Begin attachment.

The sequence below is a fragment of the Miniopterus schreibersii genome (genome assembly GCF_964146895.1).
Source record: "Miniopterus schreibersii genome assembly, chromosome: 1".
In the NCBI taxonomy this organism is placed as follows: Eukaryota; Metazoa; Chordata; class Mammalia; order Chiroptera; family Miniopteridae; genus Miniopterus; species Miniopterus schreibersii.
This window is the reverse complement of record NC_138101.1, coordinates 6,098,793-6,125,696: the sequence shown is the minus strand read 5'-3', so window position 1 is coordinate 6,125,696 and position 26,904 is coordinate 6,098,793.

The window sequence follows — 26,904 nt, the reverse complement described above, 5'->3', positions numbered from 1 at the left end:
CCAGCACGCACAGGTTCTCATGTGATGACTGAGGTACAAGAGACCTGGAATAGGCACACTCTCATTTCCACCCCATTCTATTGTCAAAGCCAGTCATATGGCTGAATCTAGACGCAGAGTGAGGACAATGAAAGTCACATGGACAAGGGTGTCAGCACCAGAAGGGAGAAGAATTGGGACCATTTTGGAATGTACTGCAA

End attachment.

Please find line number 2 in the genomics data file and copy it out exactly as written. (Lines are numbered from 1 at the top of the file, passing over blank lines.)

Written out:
Source record: "Miniopterus schreibersii genome assembly, chromosome: 1".